But he played them. He played them with such touched sincerity that we were all brought there and back again. Daniel Johnston has the power to cross those borders.

He began with a handful of acoustic tunes before bringing out a band to back him up. As the band plugged in he made one of the only non-lyrical statements of the evening: I had a dream last night. I had a dream about a man who was on trial for taking his own life. And in the dream the man was me…

The soft warmth of acoustic gave way to an energetic romp that brings to mind Neil Young’s Rust Never Sleeps, with Seattle’s Motopony playing Daniel’s Crazy Horse. At some point someone yelled out that Daniel is a genius, to which he responded with a cynical cock of the head. One gets the sense that in Daniel’s mind, he is not the maker, just the instrument. And maybe he’s right; perhaps he’s just a divining rod for the great lightning strike of music and energy. Maybe that’s all any of them are.

As the night wore on, it was clear that the outpour had taxed him. But Daniel is a music machine that runs on love. When he ended the set, he stood with a quick thanks before leaving the stage. The audience cheered and called for more, and he brought it.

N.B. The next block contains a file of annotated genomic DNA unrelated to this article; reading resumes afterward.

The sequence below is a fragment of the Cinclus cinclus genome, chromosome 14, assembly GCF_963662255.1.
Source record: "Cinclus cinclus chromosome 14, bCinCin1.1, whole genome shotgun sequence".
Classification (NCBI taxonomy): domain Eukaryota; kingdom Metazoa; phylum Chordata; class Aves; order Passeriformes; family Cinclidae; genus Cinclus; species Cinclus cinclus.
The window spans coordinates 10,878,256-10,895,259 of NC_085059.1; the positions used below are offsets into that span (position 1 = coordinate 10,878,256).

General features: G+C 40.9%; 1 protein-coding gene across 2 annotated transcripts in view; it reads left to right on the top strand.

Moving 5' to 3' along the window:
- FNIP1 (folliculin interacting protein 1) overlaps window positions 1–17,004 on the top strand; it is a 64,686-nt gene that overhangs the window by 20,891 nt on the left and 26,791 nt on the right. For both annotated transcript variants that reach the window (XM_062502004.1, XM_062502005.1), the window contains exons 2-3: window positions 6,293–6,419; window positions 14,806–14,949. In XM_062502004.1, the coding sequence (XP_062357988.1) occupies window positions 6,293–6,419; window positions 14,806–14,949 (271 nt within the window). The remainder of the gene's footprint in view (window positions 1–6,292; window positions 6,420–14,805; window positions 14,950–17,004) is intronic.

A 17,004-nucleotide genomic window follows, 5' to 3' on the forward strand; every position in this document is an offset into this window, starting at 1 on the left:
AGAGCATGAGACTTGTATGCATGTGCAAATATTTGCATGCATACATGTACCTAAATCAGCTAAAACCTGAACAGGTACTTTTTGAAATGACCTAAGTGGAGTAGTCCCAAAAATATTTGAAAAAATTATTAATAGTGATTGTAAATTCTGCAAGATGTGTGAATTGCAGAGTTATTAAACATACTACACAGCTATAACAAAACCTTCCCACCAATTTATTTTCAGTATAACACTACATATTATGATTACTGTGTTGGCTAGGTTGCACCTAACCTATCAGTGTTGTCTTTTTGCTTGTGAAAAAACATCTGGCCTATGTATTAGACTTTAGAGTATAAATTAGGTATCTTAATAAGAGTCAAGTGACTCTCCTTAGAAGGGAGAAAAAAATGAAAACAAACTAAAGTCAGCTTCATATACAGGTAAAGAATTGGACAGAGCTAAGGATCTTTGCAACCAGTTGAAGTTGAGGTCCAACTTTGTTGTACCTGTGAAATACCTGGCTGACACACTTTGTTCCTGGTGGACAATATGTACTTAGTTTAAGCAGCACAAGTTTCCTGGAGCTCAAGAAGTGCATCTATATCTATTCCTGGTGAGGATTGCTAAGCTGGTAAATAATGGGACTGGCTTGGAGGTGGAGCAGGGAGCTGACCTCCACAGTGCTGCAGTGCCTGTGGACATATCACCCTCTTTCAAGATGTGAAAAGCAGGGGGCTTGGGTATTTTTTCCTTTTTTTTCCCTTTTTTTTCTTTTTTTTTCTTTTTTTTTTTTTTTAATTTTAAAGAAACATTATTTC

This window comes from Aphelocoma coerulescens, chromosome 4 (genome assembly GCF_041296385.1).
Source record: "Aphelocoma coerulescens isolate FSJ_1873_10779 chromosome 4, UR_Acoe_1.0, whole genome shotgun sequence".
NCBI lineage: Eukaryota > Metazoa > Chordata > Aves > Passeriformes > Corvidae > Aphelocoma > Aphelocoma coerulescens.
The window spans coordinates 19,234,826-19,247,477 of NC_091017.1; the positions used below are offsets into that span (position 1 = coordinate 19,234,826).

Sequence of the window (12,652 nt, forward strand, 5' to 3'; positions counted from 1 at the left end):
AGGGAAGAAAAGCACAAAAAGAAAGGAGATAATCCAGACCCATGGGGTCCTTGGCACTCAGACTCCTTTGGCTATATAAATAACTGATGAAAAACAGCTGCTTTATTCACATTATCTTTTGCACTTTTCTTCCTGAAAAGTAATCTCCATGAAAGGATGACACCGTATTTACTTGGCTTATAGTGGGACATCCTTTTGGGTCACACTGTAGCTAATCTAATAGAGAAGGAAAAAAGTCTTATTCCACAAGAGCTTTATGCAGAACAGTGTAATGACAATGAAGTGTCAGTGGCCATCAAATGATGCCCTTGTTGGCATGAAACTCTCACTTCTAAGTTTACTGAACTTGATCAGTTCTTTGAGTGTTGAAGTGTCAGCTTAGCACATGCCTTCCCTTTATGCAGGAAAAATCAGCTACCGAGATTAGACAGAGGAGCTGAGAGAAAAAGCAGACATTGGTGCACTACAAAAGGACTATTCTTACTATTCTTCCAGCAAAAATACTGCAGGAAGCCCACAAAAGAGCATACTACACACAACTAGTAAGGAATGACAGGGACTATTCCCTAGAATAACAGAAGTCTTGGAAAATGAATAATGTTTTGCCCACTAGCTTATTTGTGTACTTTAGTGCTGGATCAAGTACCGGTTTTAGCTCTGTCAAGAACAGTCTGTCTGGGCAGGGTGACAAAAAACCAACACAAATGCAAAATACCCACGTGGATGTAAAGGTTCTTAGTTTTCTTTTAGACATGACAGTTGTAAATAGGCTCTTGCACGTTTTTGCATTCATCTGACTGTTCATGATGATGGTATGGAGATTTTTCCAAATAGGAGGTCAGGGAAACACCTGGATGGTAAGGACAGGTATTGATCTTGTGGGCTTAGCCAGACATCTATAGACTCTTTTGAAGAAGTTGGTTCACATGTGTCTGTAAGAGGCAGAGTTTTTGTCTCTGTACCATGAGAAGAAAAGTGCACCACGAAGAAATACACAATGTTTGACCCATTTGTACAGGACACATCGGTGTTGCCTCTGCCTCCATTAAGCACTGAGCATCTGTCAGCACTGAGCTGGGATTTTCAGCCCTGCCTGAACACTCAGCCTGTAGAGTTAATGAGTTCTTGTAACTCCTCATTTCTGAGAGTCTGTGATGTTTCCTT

He was back on the stage in a hurry, almost seeming in a rush to get back in the light for just one more minute. It was clear right then that something was different. Daniel’s eyes had changed, and they pierced the darkness of the hall with an illuminated azure. He was in the other place right then. He was there and we could see it all in those eyes, like looking into the depths of a clear sea. There were monsters in there, yes, but there was also light, and compassion, and beauty. But most of all, there was love.

He plugged in and started right into “True Love Will Find You In the End”, my personal favorite. True love will find you in the end, You’ll find out just who was your friend…

Suddenly there is no past, present, or future tense. It is timeless and it never happened at all and it will always be happening forever. I’m looking around and all I see are people, a room filled with people, a planet filled with people, and all of them desperately hoping for connection, terrified by the Space that seems to lie between everything…Don’t be sad, I know you will…

We’re all terrified. Terrified and in love and sane and crazy all at once…This is a promise with a catch…Everyone is watching the stage but I’m watching the faces of the crowd, this nameless mass that has come together to stand shoulder to shoulder, chest to back, without knowing each other’s names. We’ll probably never speak to one another…Only if you’re looking will it find you…The breath that each of us exhales is breathed in by another…’Cause true love is searching too…